Hung Parliament Leaves VAT Rate Hanging In The Balance

7 May 2010, 15:00

In last month’s report we mentioned the possibility of the rate of VAT staying the same after the General Election took place on the 6th May. However in the interim there have been other reports which have taken this idea in a very different direction.

Experts have stated that they believe the UK rate of VAT could rise by 1.5% to 19% after the Election has been decided. This would apparently be one of the best ways to try and tackle the national debt, which has increased to huge levels since the recession battered the country – along with the rest of the world.

However on the 7th May – the date on which this article was written – the UK is facing a hung parliament, with no party gaining an overall majority. The majority is needed to be able to form a government, and without it we are left with plenty of uncertainty over what will happen next. Who will try and form a coalition government and what effect will it have on policies of all kinds?

It seems that any potential increase in VAT may not happen as soon as some of the experts thought it would. The delay in finding out who our next governing party and Prime Minister will be means that the rate is likely to stay at 17.5% at least for the foreseeable future. Hopefully firm decisions will be made as soon as possible for the good of the country, but there are differing opinions on whether the Tories or Labour should be part of a coalition government.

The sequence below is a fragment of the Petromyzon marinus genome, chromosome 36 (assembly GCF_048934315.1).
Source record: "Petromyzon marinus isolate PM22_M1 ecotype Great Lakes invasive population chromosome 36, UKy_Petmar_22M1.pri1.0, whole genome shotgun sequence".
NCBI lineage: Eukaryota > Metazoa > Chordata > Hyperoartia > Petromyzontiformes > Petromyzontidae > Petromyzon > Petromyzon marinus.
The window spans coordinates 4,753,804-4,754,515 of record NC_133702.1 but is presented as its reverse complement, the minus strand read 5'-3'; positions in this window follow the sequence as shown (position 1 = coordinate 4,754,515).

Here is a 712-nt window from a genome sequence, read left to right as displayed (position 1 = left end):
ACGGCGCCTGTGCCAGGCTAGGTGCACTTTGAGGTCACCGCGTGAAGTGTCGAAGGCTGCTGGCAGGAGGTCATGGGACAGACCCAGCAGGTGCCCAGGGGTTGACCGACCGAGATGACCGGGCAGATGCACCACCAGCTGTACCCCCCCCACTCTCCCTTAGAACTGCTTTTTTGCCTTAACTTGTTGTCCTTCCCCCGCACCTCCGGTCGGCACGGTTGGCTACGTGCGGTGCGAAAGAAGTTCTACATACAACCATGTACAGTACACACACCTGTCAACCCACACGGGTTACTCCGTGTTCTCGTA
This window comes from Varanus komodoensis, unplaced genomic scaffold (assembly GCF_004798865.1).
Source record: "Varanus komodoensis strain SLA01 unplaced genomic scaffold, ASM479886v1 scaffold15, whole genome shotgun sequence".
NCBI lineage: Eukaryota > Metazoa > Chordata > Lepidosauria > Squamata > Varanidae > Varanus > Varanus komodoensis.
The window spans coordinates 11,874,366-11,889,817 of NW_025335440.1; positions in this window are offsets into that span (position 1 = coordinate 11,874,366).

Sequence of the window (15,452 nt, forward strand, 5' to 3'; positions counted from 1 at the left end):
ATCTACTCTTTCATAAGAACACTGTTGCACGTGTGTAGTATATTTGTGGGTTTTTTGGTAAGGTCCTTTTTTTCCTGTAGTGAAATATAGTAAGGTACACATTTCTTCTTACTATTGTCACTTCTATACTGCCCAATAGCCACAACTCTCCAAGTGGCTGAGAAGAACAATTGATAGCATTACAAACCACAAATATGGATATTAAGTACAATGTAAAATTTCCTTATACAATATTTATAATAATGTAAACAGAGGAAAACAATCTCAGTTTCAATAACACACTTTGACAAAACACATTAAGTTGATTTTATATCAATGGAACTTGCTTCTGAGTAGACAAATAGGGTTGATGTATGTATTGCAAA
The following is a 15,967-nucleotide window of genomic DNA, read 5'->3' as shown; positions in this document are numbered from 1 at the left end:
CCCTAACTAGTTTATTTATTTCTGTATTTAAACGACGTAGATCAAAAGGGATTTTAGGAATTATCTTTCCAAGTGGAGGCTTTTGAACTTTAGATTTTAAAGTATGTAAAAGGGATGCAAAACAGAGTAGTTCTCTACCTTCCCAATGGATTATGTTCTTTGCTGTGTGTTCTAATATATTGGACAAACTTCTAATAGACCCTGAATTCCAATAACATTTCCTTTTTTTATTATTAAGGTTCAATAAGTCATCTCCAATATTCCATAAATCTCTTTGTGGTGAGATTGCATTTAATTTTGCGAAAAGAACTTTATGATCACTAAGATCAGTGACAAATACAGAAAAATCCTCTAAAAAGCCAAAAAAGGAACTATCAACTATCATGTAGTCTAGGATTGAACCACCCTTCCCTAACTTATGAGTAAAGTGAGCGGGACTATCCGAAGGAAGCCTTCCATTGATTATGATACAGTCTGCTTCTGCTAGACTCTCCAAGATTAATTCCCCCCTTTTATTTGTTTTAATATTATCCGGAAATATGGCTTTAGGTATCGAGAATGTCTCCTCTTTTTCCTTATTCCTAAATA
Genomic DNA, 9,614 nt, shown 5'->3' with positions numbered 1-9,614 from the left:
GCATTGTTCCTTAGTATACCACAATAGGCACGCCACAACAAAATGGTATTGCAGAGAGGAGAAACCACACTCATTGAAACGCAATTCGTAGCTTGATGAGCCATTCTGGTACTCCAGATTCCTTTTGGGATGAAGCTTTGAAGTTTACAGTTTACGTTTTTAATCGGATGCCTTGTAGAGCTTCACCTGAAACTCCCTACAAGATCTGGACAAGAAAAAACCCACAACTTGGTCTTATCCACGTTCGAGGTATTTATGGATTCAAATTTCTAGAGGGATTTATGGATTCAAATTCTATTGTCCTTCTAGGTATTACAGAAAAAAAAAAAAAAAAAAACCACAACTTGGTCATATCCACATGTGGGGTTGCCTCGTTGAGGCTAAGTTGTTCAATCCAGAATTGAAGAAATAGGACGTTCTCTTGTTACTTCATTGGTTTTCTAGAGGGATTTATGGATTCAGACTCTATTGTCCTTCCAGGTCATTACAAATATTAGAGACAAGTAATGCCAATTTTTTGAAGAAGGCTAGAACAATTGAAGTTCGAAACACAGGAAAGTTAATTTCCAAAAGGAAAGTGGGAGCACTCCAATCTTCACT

So where we may have been facing a rise in VAT fairly quickly, the idea of this becoming a reality very soon has definitely changed. Needless to say the national debt needs to be tackled quickly and efficiently, and a rise in VAT would go some way towards doing this. But if the parties are undecided about a coalition and the decisions are delayed because of it, who knows what effects this could have both short and long term?

For the moment it is too early to say what will happen next. We must just wait to see what agreements could be made and where they will lead us in the future. But one thing is certain – whatever happens it will have a profound effect on our country, and possibly on the rate of VAT we pay as well.

 

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